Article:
By Guy Degan
AMMAN, Jordan, 22 October 2012 – The Za’atari refugee camp in northern Jordan is a safe haven for almost 30,000 refugees who have fled conflict in the Syrian Arab Republic. Hundreds of people arrive daily.
|UNICEF correspondent Guy Degan reports on how, in Za'atari refugee camp in Jordan, efforts have turned to water conservation. Watch in RealPlayer|
Since its opening in July, the camp has quickly developed the needs of a small city – especially for water.
Answering the call for water
Every day, trucks ply their way through the camp, delivering more than one million litres of clean water.
But, in one of the most arid countries in the world, providing drinking water for everyone is an enormous challenge.
That’s why the work of water and hygiene promoters like Hala Abu Omar is so important.
She and her colleagues from UNICEF partner the Agency for Technical Cooperation and Development (ACTED) are trying to reduce the camp’s water consumption, family by family, tent by tent.
Their message is straightforward: Use water wisely, and try to keep tents clean to prevent disease outbreaks – difficult tasks in a growing camp on dry and dusty land.
|© UNICEF Jordan/2012/Al-Masri|
|A Syrian refugee boy drinks water from a tap in Za’atari refugee camp. One million litres of clean water are delivered to the camp by truck daily. UNICEF and partner Mercy Corps are aiming to drill two boreholes near the camp as a longer-term solution.|
Bringing messages of hygiene and water management
Every day, Ms. Abu Omar’s team meet early in their camp office to plan the day’s work.
Using a high-resolution satellite map of the camp, they pinpoint exactly which tents and families they will visit, as well as note any sanitation problems at water points or toilets.
Today, Ms. Abu Omar will visit 10 families in the morning to discuss hygiene and water management, bringing along new water conservation posters ACTED is distributing.
At one of the first tents she visits, she speaks with a family from Damascus. They’ve been living in Za’atari for nearly three months.
Ms. Abu Omar listens attentively when the family speak about how they are managing. She then explains the importance of conserving water, especially to the children, and offers the parents some practical advice on saving water when washing clothes.
“They're very understanding. They have three children who I spoke to. I showed them our posters, and they’re very cooperative,” says Ms. Abu Omar.
As she walks tent to tent, refugees with whom Ms. Abu Omar has worked greet her warmly. Some take her aside to point out problems they are having with water. After two months of working in Za’atari, she has built relationships with many of the families.
“I think my work is very important, simply because, if you look around you, you will see tens of thousands of Syrians, and I am trying to change some of their habits, like ways of using water,” says Ms. Abu Omar. “I also guide them in ways to help them with personal hygiene, to keep them healthy while they’re in the camp.”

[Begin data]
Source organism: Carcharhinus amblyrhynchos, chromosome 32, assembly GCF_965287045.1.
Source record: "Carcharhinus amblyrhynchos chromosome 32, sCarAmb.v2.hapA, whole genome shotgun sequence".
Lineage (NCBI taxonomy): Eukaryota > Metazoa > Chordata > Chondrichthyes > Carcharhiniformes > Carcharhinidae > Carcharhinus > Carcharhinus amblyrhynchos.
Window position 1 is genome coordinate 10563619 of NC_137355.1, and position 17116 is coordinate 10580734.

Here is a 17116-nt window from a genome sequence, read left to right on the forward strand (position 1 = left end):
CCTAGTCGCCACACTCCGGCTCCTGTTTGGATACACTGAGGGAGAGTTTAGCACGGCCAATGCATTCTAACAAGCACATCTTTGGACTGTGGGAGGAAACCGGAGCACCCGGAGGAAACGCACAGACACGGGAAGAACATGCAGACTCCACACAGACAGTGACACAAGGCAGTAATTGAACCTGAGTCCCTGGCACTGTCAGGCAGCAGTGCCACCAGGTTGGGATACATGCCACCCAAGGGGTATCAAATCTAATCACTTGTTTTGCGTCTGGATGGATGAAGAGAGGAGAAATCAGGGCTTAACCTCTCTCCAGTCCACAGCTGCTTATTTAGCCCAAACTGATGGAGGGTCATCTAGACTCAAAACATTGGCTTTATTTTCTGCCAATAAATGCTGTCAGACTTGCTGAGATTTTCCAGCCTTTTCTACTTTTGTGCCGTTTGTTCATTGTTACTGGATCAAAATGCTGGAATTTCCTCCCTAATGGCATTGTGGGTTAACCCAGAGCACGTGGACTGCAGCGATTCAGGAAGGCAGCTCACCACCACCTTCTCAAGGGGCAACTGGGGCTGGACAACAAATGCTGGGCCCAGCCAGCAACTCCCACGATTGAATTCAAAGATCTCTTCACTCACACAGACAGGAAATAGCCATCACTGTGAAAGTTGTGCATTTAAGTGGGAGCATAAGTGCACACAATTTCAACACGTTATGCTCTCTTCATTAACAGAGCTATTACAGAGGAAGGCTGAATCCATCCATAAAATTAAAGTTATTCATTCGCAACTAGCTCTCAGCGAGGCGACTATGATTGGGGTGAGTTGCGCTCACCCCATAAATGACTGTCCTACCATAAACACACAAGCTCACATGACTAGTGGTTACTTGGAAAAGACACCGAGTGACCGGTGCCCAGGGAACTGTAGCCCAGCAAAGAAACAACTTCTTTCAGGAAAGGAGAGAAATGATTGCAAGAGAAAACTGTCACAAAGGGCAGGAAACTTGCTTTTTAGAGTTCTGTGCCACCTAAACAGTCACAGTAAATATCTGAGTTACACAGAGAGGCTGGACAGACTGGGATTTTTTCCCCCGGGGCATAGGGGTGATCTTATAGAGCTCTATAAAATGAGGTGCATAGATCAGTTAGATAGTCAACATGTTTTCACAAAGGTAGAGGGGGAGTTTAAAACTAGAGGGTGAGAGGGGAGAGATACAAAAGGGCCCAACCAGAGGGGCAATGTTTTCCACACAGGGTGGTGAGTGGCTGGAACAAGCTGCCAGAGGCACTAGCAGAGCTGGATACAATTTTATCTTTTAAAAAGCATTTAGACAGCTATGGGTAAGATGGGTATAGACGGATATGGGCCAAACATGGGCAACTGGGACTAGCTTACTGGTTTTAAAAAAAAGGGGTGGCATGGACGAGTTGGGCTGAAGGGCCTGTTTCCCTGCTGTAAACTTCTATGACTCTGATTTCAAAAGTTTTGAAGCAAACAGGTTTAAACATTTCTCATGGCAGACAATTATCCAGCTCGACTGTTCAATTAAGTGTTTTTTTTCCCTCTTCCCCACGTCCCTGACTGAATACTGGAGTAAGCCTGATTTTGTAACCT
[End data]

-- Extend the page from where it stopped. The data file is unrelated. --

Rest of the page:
|© UNICEF Jordan/2012/Al-Masri|
|Water and hygiene promoter Hala Abu Omar holds a poster that UNICEF and partner Agency for Technical Cooperation and Development use to educate the refugees in Za'atari refugee camp, Jordan. Ms. Abu Omar and her team go from tent to tent to talk to the refugee families.|
Ensuring water for the future
Supplying water by truck to Za’atari is not a long-term solution. It is expensive and time-consuming and can be delayed or interrupted.
UNICEF and partner Mercy Corps are aiming to replace water trucks by drilling two new boreholes near the camp.
Work is also ongoing to improve the water supply in towns surrounding Za’atari, which will benefit Syrian refugees and host communities.
For example, at present, residents in Mafraq, the closest town to Za’atari, have running water for approximately 10 hours per week. UNICEF WASH Specialist Saeed Hameed says that work that is currently being carried out in Mafraq to expand a pipeline will benefit 25,000 Syrian refugees and local residents.
UNICEF and Mercy Corps are also working on improving access to water in Ramtha, another town in northern Jordan hosting refugees.
“People living here will get double the amount of water, better pressure and more reliable. The work we’re doing here will not only help the Syrian refugees in the camp, but also serve the people in the surrounding communities,” says Mr. Hameed.
The new boreholes for Za’atari are expected to be completed by mid-November. But, as new families arrive every day from the Syrian Arab Republic, Ms. Abu Omar’s work to ensure water resources are used as well as possible is critical.